On one-person broadcast booths:
"Red [Barber} always felt it was far more effective to have one man talking to one person. And the best way I could amplify that would be to say, if I wanted to sell this man a car, would it be more effective for me to talk directly to him about how good that car is? Or do I talk to you about how good the car is and he listens to the conversation? Well, I think you'd agree, head-on, one-on-one is better....
"So it's totally different. And I really think -- I don't mean to criticize them, but a lot of teams have lost something by not having one voice, one (where) you think of him. In the old days, I mean, if you said Yankees you thought of Mel Allen. There was no other. You thought of the Dodgers, you thought of Red Barber, period. The Giants, Russ Hodges. But it's not so much that way any more. It's diluted, because there's a lot of different people. And in my mind, they might have given up something by doing a local broadcast like a network game. I don't think it works."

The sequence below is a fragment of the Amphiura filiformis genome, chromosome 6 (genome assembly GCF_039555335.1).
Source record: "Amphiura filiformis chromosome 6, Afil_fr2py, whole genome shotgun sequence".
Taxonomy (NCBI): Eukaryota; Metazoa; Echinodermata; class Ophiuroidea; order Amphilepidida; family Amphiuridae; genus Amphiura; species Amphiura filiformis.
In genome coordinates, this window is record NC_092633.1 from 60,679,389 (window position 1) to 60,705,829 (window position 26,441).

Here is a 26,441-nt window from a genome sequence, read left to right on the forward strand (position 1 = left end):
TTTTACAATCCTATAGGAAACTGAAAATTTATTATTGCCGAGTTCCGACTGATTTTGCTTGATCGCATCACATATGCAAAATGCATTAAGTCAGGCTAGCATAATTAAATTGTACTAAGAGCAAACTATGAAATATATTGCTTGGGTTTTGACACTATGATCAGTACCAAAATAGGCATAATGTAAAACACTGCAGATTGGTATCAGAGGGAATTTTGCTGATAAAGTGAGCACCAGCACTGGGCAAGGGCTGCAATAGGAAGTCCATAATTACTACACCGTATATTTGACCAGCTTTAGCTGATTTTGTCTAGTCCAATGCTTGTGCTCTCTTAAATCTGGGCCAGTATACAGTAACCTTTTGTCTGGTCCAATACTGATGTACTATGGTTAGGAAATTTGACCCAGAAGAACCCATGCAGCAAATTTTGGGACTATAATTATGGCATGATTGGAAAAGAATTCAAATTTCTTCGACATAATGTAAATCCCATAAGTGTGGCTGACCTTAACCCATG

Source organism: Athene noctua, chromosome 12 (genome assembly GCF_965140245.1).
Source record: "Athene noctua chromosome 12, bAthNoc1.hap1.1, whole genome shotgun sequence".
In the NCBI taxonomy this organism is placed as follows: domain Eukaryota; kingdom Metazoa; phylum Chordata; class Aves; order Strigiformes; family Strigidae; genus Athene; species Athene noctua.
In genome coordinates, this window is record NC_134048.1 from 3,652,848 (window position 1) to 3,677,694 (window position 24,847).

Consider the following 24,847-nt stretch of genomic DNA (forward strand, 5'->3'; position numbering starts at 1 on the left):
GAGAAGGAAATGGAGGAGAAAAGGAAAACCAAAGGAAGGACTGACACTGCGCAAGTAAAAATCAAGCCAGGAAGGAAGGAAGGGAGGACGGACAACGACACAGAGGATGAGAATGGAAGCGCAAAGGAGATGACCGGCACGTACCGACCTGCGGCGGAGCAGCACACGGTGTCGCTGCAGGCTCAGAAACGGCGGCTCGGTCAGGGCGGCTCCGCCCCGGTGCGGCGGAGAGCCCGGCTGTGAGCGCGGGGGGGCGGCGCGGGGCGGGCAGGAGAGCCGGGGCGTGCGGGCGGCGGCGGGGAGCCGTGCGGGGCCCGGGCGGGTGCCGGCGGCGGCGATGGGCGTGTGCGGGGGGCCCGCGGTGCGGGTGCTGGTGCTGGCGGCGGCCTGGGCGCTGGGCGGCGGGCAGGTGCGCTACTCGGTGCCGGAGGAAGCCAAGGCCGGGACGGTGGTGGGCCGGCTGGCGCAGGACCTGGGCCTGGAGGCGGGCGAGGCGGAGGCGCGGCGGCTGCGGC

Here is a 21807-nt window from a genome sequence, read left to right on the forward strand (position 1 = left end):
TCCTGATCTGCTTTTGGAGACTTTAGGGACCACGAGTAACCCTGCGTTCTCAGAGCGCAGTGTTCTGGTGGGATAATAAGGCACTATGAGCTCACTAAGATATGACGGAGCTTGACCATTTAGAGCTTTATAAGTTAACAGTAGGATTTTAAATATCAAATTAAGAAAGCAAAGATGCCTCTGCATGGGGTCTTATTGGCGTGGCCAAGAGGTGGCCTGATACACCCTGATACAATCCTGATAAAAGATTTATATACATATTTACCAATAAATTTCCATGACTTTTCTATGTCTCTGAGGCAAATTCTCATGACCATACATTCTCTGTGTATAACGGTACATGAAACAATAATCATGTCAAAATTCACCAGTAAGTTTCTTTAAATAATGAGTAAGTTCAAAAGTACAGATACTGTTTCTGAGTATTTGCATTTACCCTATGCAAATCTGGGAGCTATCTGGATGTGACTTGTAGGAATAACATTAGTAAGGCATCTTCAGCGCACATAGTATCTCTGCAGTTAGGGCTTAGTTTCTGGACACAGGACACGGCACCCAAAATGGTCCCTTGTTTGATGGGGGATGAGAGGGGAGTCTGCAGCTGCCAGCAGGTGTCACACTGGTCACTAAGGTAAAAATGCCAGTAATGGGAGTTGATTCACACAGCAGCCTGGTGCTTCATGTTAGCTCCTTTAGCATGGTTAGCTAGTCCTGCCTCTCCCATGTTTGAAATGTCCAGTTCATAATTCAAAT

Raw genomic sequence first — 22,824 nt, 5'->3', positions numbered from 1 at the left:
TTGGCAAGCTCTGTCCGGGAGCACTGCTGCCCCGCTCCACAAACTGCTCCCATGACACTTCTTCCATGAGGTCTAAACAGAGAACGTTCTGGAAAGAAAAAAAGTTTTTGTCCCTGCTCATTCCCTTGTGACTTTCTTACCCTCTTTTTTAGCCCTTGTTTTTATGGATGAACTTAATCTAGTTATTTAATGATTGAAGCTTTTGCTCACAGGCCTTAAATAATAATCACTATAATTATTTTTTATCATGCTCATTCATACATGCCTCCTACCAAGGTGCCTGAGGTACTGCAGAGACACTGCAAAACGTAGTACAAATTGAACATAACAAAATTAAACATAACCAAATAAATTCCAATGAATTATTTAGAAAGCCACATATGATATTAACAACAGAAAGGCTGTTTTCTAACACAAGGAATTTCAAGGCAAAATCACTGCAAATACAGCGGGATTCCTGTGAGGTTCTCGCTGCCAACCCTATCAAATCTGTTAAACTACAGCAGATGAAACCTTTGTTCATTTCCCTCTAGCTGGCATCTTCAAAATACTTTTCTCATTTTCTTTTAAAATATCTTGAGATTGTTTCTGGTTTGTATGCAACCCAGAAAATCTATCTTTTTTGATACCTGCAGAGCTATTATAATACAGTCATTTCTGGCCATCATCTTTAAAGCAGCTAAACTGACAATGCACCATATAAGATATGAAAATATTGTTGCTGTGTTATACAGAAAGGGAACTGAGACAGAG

Nowadays we call this "branding". I would also suspect that one great voice would be cheaper than two mediocre ones. Of course everyone is so used to two voices, how would we even tell if there were one great one?
(From an interview in the PE.)